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AutoSub is a CLI application to generate subtitle files (.srt, .vtt, and .txt transcript) for any video file using either Mozilla DeepSpeech or Coqui STT. I use their open-source models to run inference on audio segments and pyAudioAnalysis to split the initial audio on silent segments, producing multiple smaller files (makes inference easy).

⭐ Featured in DeepSpeech Examples by Mozilla


  • Clone the repo
    $ git clone
    $ cd AutoSub
  • [OPTIONAL] Create a virtual environment to install the required packages. By default, AutoSub will be installed globally. All further steps should be performed while in the AutoSub/ directory
    $ python3 -m pip install --user virtualenv
    $ virtualenv -p python3 sub
    $ source sub/bin/activate
  • Use the corresponding requirements file depending on whether you have a GPU or not. If you want to install for a GPU, replace requirements.txt with requirements-gpu.txt. Make sure you have the appropriate CUDA version
    $ pip install .
  • Install FFMPEG. If you're on Ubuntu, this should work fine
    $ sudo apt-get install ffmpeg
    $ ffmpeg -version               # I'm running 4.1.4
  • By default, if no model files are found in the root directory, the script will download v0.9.3 models for DeepSpeech or TFLITE model and Huge Vocab for Coqui. Use to download DeepSpeech model and scorer files with the version number as argument. For Coqui, download from here
    $ ./ 0.9.3
  • For .tflite models with DeepSpeech, follow this


  • If you don't have the model files, get them
    $ ./ 0.9.3
  • For a CPU build
    $ docker build -t autosub .
    $ docker run --volume=`pwd`/input:/input --name autosub autosub --file /input/video.mp4
    $ docker cp autosub:/output/ .
  • For a GPU build that is reusable (saving time on instantiating the program)
    $ docker build --build-arg BASEIMAGE=nvidia/cuda:10.1-cudnn7-runtime-ubuntu18.04 --build-arg DEPSLIST=requirements-gpu.txt -t autosub-base . && \
    docker run --gpus all --name autosub-base autosub-base --dry-run || \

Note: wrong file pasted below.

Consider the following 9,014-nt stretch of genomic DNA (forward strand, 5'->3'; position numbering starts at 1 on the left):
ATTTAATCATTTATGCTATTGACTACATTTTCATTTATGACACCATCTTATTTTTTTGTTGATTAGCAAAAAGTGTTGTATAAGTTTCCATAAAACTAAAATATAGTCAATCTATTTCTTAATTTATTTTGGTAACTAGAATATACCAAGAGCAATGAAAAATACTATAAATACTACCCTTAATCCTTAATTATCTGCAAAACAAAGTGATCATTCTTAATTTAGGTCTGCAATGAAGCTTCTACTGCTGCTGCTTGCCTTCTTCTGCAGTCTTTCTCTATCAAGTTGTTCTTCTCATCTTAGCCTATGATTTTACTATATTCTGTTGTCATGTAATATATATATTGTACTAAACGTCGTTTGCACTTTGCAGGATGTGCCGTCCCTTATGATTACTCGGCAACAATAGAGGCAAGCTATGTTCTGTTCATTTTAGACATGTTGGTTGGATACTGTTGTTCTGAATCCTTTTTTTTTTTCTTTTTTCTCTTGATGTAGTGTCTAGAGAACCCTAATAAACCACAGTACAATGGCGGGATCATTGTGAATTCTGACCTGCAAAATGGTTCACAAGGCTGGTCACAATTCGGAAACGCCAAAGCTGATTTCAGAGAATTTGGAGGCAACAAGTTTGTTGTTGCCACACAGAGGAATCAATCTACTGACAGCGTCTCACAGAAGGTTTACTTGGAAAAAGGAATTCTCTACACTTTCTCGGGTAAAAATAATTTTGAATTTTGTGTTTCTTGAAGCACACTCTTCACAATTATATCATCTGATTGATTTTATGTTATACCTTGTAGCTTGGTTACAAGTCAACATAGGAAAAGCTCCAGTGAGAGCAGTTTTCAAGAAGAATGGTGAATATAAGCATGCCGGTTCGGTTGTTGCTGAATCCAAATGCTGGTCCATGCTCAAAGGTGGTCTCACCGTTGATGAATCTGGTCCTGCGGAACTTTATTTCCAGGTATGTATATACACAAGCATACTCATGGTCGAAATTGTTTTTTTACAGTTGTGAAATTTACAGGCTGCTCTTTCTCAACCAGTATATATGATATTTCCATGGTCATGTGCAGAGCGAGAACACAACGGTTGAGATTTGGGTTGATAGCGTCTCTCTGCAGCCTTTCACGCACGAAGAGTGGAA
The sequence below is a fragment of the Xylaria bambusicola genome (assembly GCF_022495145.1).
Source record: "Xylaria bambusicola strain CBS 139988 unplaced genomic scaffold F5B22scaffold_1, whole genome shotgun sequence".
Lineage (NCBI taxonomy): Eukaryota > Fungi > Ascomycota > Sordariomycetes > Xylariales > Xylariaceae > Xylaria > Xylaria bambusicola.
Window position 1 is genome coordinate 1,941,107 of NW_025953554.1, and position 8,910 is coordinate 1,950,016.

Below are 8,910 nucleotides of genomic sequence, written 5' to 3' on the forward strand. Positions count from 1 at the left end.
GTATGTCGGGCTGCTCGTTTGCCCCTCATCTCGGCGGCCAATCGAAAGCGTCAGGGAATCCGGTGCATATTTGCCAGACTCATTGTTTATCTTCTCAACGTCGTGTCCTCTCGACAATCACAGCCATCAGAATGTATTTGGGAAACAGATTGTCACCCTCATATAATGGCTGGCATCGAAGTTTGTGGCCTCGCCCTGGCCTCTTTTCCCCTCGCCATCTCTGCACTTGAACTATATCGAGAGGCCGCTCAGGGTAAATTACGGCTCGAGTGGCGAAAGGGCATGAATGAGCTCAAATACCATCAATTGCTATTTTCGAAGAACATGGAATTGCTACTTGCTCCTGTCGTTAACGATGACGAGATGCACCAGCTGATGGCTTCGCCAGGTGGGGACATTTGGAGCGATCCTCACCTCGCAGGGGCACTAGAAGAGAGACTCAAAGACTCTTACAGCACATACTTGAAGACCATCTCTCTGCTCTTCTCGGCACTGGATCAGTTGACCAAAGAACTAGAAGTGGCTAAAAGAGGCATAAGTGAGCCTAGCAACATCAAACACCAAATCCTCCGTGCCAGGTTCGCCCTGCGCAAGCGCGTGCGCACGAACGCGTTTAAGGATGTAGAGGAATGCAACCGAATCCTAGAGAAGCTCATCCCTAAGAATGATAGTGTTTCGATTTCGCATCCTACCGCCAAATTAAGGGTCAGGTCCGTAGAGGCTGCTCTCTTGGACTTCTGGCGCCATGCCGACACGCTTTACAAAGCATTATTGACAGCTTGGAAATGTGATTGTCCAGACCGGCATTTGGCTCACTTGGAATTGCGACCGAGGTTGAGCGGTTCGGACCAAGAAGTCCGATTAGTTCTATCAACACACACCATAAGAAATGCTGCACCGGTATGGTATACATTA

docker commit --change 'CMD []' autosub-base autosub-instance
  • Finally
    $ docker run --volume=`pwd`/input:/input --name autosub autosub-instance --file ~/video.mp4
    $ docker cp autosub:/output/ .

How-to example

  • The model files should be in the repo root directory and will be loaded/downloaded automatically. Incase you have multiple versions, use the --model and --scorer args while executing
  • By default, Coqui is used for inference. You can change this by using the --engine argument with value "ds" for DeepSpeech
  • For languages other than English, you'll need to manually download the model and scorer files. Check here for DeepSpeech and here for Coqui.
  • After following the installation instructions, you can run autosub/ as given below. The --file argument is the video file for which subtitles are to be generated
    $ python3 autosub/ --file ~/movie.mp4
  • After the script finishes, the SRT file is saved in output/
  • The optional --split-duration argument allows customization of the maximum number of seconds any given subtitle is displayed for. The default is 5 seconds
    $ python3 autosub/ --file ~/movie.mp4 --split-duration 8
  • By default, AutoSub outputs SRT, VTT and TXT files. To only produce the file formats you want, use the --format argument
    $ python3 autosub/ --file ~/movie.mp4 --format srt txt
  • Open the video file and add this SRT file as a subtitle. You can just drag and drop in VLC.

How it works

Mozilla DeepSpeech is an open-source speech-to-text engine with support for fine-tuning using custom datasets, external language models, exporting memory-mapped models and a lot more. You should definitely check it out for STT tasks. So, when you run the script, I use FFMPEG to extract the audio from the video and save it in audio/. By default DeepSpeech is configured to accept 16kHz audio samples for inference, hence while extracting I make FFMPEG use 16kHz sampling rate.

Then, I use pyAudioAnalysis for silence removal - which basically takes the large audio file initially extracted, and splits it wherever silent regions are encountered, resulting in smaller audio segments which are much easier to process. I haven't used the whole library, instead I've integrated parts of it in autosub/ and autosub/ All these audio files are stored in audio/. Then for each audio segment, I perform DeepSpeech inference on it, and write the inferred text in a SRT file. After all files are processed, the final SRT file is stored in output/.

When I tested the script on my laptop, it took about 40 minutes to generate the SRT file for a 70 minutes video file. My config is an i5 dual-core @ 2.5 Ghz and 8GB RAM. Ideally, the whole process shouldn't take more than 60% of the duration of original video file.


In the age of OTT platforms, there are still some who prefer to download movies/videos from YouTube/Facebook or even torrents rather than stream. I am one of them and on one such occasion, I couldn't find the subtitle file for a particular movie I had downloaded. Then the idea for AutoSub struck me and since I had worked with DeepSpeech previously, I decided to use it.


I would love to follow up on any suggestions/issues you find :)